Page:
“Woe is me...”
I’m not up to the job, whatever that job might be…
It’s just not going to work
You need someone special, Lord…
But that’s never been the way God works. Our NT reading confirms this..
As Jesus gathers his team around him, that group who would listen and learn and in the fulness of time and the power of the Spirit ultimately set out to change the world, he doesn’t hold out for powerful orators or learned rabbis. He calls those who are available, in all their run of the mill ordinariness.
Fishermen were ten a penny on the shores of Galilee – and THEY were those whom Christ called.
Over the last few days the Cathedral has been hosting performances of the “Symphony of Us” a new work for orchestra and six speakers (the “people” section, as they were dubbed)...Each of them would class themselves as really ordinary – one, indeed, made much of her self image as “utterly boring”- but each of them has responded to a call to live as the best version of themselves. So we met Nor, who cultivates her garden and brings people together to welcome the stranger; Duncan, a gay teacher who uses his free time to offer young people the support he himself needed growing up; Sam, a bereavement midwife, who offers love and care to families dealing with the deep grief of baby loss;...and I could go on. Each ordinary, extraordinary person is changing the world by singing the unique song that God has put in their hearts and on their lips.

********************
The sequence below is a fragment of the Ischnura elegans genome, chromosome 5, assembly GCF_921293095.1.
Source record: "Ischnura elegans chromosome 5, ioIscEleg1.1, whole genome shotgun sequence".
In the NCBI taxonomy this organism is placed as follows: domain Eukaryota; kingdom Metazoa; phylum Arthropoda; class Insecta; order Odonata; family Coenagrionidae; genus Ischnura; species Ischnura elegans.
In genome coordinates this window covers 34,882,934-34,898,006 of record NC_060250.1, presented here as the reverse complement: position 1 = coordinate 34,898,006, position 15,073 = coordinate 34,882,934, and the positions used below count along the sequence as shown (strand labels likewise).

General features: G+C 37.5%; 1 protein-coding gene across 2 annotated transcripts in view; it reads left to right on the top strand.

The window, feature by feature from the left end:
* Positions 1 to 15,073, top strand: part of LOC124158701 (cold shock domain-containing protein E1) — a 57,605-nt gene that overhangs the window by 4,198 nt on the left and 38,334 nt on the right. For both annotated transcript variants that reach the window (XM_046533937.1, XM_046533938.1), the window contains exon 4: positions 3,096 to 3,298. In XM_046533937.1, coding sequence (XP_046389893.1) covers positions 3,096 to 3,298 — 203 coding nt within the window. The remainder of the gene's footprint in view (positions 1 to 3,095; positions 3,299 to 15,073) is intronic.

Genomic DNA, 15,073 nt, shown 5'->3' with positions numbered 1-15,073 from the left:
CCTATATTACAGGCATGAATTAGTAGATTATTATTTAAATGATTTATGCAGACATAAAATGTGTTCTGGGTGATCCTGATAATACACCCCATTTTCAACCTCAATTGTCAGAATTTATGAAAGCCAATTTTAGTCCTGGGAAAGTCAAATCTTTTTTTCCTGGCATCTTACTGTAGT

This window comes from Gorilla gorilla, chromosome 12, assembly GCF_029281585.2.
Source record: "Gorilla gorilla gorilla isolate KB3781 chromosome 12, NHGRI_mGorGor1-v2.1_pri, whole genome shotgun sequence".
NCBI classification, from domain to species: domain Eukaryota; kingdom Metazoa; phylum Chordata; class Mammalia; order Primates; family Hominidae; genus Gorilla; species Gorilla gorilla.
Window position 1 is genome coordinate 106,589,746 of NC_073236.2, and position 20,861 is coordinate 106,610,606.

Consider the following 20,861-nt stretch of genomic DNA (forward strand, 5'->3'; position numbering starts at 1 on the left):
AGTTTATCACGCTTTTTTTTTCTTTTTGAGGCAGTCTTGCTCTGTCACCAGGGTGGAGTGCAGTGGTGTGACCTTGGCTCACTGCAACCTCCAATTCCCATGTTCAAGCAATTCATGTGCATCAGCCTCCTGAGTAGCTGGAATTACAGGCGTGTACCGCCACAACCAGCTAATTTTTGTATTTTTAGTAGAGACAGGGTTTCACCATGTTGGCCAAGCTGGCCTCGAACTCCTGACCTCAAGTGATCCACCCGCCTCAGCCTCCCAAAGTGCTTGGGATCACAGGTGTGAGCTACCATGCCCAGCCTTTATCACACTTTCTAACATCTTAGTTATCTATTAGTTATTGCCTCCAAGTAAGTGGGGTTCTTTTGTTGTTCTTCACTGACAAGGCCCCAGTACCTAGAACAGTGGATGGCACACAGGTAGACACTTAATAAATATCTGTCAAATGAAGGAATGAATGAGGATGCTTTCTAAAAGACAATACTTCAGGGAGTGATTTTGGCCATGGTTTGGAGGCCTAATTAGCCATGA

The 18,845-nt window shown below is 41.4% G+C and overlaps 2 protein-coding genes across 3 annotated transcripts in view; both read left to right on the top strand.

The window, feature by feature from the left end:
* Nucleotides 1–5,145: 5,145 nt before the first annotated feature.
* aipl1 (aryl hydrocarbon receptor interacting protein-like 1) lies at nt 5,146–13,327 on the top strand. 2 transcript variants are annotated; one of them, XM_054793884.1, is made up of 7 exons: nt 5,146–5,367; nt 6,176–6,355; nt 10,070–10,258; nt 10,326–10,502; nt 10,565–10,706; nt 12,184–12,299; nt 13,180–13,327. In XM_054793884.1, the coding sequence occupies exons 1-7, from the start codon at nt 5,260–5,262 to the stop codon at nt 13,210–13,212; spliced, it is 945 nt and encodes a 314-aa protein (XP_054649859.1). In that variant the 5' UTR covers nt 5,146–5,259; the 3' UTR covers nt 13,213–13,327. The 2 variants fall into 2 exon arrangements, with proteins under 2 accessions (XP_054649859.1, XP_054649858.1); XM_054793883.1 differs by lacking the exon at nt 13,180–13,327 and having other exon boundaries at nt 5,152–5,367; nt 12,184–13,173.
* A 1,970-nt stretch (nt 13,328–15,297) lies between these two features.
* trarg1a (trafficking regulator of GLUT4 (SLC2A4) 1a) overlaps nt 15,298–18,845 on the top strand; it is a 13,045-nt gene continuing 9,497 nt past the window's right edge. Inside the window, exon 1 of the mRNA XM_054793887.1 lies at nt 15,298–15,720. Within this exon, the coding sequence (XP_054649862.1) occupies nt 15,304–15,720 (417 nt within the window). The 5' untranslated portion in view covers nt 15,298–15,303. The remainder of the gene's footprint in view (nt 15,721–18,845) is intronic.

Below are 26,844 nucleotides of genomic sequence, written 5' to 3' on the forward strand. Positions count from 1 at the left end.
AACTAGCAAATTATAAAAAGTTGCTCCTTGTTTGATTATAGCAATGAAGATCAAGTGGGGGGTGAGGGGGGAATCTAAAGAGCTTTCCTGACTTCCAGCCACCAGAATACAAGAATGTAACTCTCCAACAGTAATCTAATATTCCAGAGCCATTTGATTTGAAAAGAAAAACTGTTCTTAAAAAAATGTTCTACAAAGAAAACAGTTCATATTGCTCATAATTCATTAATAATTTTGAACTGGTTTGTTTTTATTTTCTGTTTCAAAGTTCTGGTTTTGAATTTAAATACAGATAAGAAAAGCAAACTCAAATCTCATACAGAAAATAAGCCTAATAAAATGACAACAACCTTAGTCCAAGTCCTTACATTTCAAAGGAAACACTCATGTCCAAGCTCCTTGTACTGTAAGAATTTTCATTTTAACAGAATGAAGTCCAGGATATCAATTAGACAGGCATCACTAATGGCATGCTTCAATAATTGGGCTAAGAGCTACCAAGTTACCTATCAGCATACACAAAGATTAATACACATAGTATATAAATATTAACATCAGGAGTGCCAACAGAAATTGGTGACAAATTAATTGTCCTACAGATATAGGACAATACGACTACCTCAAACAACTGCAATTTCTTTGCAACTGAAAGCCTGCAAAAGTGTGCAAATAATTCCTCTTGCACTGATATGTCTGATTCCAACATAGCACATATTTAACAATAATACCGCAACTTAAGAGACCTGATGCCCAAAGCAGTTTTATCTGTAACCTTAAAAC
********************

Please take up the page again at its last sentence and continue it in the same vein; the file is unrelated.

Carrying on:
One of my favourite vocation stories turns up in several different contexts in slightly different forms. It concerns Rabbi Zusya, a Chasidic master who lived in the 1700s who clearly had a clear understanding of the heart of vocation.“When I get to the heavenly court,” he said “God will not ask me, Why weren’t you Moses?, Why weren’t you Elijah?” Rather he will ask me, “Why were you not Zusya?”
Responding to that call to be fully ourselves for God, and to allow God to do with us whatever God might choose, if pretty much the work of a lifetime...but it’s never too late to begin.
It may not be a call to do anything that seems extraordinary, but to do the ordinary with as much love as you can muster.
So, today, give thanks that God has made you YOU
Give thanks for the tangle of gifts and struggles, of lived experience, joy and pain that has shaped you
And listen...listen with open mind and heart, asking for the grace that you need to respond “Here I am, send me” when God calls.